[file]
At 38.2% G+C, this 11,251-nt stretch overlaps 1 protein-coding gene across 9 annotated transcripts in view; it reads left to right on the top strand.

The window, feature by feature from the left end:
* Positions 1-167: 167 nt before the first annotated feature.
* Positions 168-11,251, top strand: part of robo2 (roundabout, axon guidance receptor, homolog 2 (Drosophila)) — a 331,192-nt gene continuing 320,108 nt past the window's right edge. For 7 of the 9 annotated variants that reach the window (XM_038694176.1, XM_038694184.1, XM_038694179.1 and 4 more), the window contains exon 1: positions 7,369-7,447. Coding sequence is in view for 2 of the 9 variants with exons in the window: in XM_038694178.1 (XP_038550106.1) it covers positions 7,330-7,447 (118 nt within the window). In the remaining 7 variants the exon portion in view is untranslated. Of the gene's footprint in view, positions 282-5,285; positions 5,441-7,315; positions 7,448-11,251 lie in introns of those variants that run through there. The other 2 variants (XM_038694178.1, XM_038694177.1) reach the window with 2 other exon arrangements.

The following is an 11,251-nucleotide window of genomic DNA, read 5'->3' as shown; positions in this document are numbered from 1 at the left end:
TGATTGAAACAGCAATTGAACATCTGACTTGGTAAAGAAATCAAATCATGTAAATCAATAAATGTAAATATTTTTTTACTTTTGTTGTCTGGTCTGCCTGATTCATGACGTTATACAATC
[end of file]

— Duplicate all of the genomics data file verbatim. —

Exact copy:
At 38.2% G+C, this 11,251-nt stretch overlaps 1 protein-coding gene across 9 annotated transcripts in view; it reads left to right on the top strand.

The window, feature by feature from the left end:
* Positions 1-167: 167 nt before the first annotated feature.
* Positions 168-11,251, top strand: part of robo2 (roundabout, axon guidance receptor, homolog 2 (Drosophila)) — a 331,192-nt gene continuing 320,108 nt past the window's right edge. For 7 of the 9 annotated variants that reach the window (XM_038694176.1, XM_038694184.1, XM_038694179.1 and 4 more), the window contains exon 1: positions 7,369-7,447. Coding sequence is in view for 2 of the 9 variants with exons in the window: in XM_038694178.1 (XP_038550106.1) it covers positions 7,330-7,447 (118 nt within the window). In the remaining 7 variants the exon portion in view is untranslated. Of the gene's footprint in view, positions 282-5,285; positions 5,441-7,315; positions 7,448-11,251 lie in introns of those variants that run through there. The other 2 variants (XM_038694178.1, XM_038694177.1) reach the window with 2 other exon arrangements.

The following is an 11,251-nucleotide window of genomic DNA, read 5'->3' as shown; positions in this document are numbered from 1 at the left end:
TGATTGAAACAGCAATTGAACATCTGACTTGGTAAAGAAATCAAATCATGTAAATCAATAAATGTAAATATTTTTTTACTTTTGTTGTCTGGTCTGCCTGATTCATGACGTTATACAATC